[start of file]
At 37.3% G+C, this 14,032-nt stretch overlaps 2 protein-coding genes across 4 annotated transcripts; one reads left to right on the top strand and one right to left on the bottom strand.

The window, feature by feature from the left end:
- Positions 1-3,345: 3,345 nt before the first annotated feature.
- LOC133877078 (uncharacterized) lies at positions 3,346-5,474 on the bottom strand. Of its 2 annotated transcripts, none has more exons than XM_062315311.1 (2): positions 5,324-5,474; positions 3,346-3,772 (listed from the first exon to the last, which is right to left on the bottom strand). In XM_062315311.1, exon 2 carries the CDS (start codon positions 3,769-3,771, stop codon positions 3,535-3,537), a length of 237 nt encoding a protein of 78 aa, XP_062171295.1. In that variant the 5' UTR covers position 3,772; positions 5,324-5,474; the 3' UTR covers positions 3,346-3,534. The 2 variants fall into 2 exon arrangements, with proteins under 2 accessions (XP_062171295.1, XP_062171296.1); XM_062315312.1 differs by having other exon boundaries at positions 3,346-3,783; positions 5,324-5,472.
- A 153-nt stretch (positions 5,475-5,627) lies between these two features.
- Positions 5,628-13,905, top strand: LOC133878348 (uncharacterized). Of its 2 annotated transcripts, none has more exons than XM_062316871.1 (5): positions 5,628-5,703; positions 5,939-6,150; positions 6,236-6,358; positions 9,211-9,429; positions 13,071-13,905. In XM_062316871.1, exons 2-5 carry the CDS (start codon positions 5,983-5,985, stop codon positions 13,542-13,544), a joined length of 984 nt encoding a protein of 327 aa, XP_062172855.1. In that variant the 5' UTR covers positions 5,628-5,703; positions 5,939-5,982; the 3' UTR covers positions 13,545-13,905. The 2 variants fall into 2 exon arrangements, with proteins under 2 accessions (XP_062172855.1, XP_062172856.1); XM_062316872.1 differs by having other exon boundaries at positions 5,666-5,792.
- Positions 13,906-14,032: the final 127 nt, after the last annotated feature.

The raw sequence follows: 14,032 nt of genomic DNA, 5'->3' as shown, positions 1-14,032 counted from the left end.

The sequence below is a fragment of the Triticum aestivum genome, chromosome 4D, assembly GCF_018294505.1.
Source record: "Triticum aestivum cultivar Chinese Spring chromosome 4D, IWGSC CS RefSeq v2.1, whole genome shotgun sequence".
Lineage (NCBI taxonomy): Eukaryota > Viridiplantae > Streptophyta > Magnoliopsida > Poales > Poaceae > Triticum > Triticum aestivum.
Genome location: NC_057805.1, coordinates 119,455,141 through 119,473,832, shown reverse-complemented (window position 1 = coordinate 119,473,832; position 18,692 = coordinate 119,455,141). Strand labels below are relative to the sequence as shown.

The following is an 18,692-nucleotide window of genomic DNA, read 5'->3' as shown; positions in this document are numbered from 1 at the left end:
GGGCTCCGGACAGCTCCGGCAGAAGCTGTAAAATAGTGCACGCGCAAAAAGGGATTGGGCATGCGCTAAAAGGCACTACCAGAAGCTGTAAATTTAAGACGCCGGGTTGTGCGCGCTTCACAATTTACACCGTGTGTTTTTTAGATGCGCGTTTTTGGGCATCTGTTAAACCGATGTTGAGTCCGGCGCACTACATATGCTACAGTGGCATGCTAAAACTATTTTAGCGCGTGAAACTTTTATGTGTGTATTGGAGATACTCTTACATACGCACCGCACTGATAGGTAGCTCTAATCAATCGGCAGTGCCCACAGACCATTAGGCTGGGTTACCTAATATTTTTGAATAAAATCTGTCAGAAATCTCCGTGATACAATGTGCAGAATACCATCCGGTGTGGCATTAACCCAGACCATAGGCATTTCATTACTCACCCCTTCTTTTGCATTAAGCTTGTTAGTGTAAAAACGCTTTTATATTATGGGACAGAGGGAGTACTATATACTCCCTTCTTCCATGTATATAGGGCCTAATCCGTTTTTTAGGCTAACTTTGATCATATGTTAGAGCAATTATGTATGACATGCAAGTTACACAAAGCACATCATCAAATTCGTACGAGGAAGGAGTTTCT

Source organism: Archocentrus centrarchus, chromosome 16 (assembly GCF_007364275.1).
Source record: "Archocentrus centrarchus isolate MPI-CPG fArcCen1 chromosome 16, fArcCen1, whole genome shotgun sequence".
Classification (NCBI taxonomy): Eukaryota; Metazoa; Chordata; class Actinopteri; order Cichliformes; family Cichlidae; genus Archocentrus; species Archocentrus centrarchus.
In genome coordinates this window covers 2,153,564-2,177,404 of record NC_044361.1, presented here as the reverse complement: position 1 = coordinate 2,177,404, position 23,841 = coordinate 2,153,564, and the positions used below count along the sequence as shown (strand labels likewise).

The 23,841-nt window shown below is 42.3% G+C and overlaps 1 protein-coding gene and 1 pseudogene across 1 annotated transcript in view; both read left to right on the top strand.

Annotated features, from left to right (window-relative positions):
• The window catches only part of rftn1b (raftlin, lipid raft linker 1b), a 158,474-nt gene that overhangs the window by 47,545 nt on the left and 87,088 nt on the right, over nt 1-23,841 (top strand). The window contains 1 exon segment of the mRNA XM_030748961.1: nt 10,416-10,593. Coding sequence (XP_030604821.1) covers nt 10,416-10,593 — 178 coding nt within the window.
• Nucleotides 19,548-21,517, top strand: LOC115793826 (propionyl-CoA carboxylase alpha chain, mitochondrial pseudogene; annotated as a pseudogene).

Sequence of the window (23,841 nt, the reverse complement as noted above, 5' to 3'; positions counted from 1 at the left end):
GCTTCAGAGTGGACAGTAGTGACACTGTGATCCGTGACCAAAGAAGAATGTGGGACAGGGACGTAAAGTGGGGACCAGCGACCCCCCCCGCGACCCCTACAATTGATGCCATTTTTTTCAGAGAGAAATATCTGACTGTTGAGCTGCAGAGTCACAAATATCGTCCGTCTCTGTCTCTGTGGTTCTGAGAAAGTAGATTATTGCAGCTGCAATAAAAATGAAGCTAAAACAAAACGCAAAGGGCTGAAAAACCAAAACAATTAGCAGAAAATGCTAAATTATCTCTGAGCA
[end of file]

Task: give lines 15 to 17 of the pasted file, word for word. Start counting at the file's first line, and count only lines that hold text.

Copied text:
Source organism: Archocentrus centrarchus, chromosome 16 (assembly GCF_007364275.1).
Source record: "Archocentrus centrarchus isolate MPI-CPG fArcCen1 chromosome 16, fArcCen1, whole genome shotgun sequence".
Classification (NCBI taxonomy): Eukaryota; Metazoa; Chordata; class Actinopteri; order Cichliformes; family Cichlidae; genus Archocentrus; species Archocentrus centrarchus.